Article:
Back to Basics Review: Ways to Lose Weight

Back to Basics Review: Ways to Lose Weight


Calories are the basic units or packages of energy that fuel our body's daily activities. We get our energy by burning the calories stored in our body's tissues. When we exercise, our body burns more calories. In the body, energy is produced primarily from fat and glucose. Fat exists in muscles and in fat cells. Glucose is a sugar and is readily converted into energy. Glucose is stored as glycogen in muscles and in the liver. When the body needs energy and consumes all of the available glucose, it can create more glucose from its glycogen stores. A proper diet prior to and during a workout or competition can provide a better balance of nutrients so that the opportunity for the body to run out and become exhausted will take longer. General recommendations for caloric intake range from 2,000 to 6,000 calories per day. The primary goal is to develop a diet that provides enough calories (and maximizes glycogen stores) to closely match the calories you will burn during a workout or competition.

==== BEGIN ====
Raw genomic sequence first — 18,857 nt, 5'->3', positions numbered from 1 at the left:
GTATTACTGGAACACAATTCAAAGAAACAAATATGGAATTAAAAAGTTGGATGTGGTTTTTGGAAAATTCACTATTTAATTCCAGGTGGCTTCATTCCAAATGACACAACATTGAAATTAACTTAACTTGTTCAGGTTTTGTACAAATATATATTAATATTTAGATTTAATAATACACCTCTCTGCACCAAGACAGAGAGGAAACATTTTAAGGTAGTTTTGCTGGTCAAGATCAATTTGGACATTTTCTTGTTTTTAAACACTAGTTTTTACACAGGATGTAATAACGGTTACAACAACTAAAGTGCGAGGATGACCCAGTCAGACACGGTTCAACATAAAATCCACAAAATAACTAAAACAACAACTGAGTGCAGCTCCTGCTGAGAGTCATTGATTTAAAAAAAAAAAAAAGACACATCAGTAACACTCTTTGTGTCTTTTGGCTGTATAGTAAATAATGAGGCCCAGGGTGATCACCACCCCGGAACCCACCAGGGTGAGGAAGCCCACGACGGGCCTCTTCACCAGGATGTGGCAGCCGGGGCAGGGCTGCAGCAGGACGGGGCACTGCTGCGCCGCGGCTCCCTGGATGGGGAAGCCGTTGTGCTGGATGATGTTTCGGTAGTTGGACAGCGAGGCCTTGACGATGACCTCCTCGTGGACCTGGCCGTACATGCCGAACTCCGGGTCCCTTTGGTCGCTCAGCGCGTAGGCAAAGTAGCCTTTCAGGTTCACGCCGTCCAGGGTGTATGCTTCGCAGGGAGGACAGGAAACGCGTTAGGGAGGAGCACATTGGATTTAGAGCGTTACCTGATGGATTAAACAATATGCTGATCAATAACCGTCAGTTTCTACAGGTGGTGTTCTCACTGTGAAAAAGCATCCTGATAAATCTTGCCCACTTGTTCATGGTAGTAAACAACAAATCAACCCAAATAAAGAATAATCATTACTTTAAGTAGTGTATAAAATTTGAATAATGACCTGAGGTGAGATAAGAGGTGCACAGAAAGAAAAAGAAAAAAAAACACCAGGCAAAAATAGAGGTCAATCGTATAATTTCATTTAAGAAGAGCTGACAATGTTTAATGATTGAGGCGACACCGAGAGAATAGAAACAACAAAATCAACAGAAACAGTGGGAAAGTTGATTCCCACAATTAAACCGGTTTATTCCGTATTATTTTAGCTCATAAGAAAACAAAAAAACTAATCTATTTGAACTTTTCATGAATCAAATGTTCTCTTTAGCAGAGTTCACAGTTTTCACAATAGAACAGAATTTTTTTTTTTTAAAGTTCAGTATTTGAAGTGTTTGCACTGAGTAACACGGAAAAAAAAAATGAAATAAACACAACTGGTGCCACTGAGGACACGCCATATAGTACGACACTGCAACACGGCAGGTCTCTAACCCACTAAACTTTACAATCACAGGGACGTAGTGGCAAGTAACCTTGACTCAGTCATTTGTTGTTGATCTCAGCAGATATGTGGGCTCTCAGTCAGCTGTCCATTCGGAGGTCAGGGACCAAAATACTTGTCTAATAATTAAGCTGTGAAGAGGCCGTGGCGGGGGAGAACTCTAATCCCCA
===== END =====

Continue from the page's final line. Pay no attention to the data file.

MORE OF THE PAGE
Carbohydrates are basically substances that serve as sources of energy. Types of carbohydrates found in different foods include complex carbohydrates (starches, fruits, vegetables), which contain fiber, and simple sugars (juice, desserts, sweets). Complex carbohydrates provide the best source of energy for the weekend warrior or competitive athlete. Complex carbohydrates also have important nutrients that are not available from other food sources or groups, and they are the most important for peak athletic performance. Carbohydrates are stored in the muscle and liver as glycogen. Glycogen stored in the liver is used mainly for blood-sugar control, while glycogen stored in the muscle is used for energy during exercise. A diet that is 60 to 65 percent carbohydrates is necessary to maintain the glycogen stored in your muscles. If you are engaged in heavy athletic activity or competition on successive days, you should maintain a diet of 65 to 70 percent of carbohydrates. Glycogen stored in muscle is important because it gives you the needed energy reserve during exercise. This is what allows you to perform at maximum levels. Glycogen can last for up to two hours of nonstop exercise, but will depend on your physical condition. As exercise continues, and glycogen stored in muscle is used up, a greater amount of energy will be generated from fat stores. Our muscles need both fat and glucose to function, so as glycogen stores diminish, we are subject to fatigue.